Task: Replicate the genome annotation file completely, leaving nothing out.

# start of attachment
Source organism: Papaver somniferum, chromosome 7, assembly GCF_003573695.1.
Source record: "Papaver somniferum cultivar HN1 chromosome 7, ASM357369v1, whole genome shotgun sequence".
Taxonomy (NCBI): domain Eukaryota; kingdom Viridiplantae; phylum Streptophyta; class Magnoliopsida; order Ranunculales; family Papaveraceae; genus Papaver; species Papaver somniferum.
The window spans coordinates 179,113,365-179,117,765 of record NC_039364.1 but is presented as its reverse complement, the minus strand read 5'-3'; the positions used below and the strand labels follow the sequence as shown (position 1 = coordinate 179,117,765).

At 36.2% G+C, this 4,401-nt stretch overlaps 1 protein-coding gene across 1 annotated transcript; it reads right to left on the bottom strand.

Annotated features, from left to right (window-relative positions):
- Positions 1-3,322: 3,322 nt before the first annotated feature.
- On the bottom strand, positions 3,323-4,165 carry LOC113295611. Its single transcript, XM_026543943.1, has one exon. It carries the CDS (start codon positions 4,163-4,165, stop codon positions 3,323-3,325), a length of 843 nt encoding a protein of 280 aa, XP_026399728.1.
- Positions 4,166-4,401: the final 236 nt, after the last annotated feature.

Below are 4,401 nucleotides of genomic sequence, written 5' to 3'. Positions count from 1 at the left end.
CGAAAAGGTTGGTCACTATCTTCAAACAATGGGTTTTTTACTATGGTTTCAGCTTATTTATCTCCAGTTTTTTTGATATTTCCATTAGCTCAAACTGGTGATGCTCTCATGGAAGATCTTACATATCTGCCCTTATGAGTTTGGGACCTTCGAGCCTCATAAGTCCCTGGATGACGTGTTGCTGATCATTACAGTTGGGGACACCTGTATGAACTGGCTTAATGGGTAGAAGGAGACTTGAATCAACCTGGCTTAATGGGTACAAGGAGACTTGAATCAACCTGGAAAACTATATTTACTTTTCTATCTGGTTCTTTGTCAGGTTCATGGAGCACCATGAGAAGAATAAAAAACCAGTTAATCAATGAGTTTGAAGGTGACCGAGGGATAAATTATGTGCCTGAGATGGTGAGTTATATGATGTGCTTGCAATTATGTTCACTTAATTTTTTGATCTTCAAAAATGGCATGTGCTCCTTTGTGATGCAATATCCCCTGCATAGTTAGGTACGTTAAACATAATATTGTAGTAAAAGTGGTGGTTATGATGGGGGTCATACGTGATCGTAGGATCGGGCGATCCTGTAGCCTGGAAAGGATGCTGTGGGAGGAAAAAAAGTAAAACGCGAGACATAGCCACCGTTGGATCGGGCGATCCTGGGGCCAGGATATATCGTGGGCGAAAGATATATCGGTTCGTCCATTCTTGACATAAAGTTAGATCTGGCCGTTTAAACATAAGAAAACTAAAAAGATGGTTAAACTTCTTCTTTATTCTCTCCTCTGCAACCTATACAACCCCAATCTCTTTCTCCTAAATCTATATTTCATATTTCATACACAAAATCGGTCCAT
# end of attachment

Source organism: Papaver somniferum, chromosome 7, assembly GCF_003573695.1.
Source record: "Papaver somniferum cultivar HN1 chromosome 7, ASM357369v1, whole genome shotgun sequence".
Taxonomy (NCBI): domain Eukaryota; kingdom Viridiplantae; phylum Streptophyta; class Magnoliopsida; order Ranunculales; family Papaveraceae; genus Papaver; species Papaver somniferum.
The window spans coordinates 179,113,365-179,117,765 of record NC_039364.1 but is presented as its reverse complement, the minus strand read 5'-3'; the positions used below and the strand labels follow the sequence as shown (position 1 = coordinate 179,117,765).

At 36.2% G+C, this 4,401-nt stretch overlaps 1 protein-coding gene across 1 annotated transcript; it reads right to left on the bottom strand.

Annotated features, from left to right (window-relative positions):
- Positions 1-3,322: 3,322 nt before the first annotated feature.
- On the bottom strand, positions 3,323-4,165 carry LOC113295611. Its single transcript, XM_026543943.1, has one exon. It carries the CDS (start codon positions 4,163-4,165, stop codon positions 3,323-3,325), a length of 843 nt encoding a protein of 280 aa, XP_026399728.1.
- Positions 4,166-4,401: the final 236 nt, after the last annotated feature.

Below are 4,401 nucleotides of genomic sequence, written 5' to 3'. Positions count from 1 at the left end.
CGAAAAGGTTGGTCACTATCTTCAAACAATGGGTTTTTTACTATGGTTTCAGCTTATTTATCTCCAGTTTTTTTGATATTTCCATTAGCTCAAACTGGTGATGCTCTCATGGAAGATCTTACATATCTGCCCTTATGAGTTTGGGACCTTCGAGCCTCATAAGTCCCTGGATGACGTGTTGCTGATCATTACAGTTGGGGACACCTGTATGAACTGGCTTAATGGGTAGAAGGAGACTTGAATCAACCTGGCTTAATGGGTACAAGGAGACTTGAATCAACCTGGAAAACTATATTTACTTTTCTATCTGGTTCTTTGTCAGGTTCATGGAGCACCATGAGAAGAATAAAAAACCAGTTAATCAATGAGTTTGAAGGTGACCGAGGGATAAATTATGTGCCTGAGATGGTGAGTTATATGATGTGCTTGCAATTATGTTCACTTAATTTTTTGATCTTCAAAAATGGCATGTGCTCCTTTGTGATGCAATATCCCCTGCATAGTTAGGTACGTTAAACATAATATTGTAGTAAAAGTGGTGGTTATGATGGGGGTCATACGTGATCGTAGGATCGGGCGATCCTGTAGCCTGGAAAGGATGCTGTGGGAGGAAAAAAAGTAAAACGCGAGACATAGCCACCGTTGGATCGGGCGATCCTGGGGCCAGGATATATCGTGGGCGAAAGATATATCGGTTCGTCCATTCTTGACATAAAGTTAGATCTGGCCGTTTAAACATAAGAAAACTAAAAAGATGGTTAAACTTCTTCTTTATTCTCTCCTCTGCAACCTATACAACCCCAATCTCTTTCTCCTAAATCTATATTTCATATTTCATACACAAAATCGGTCCAT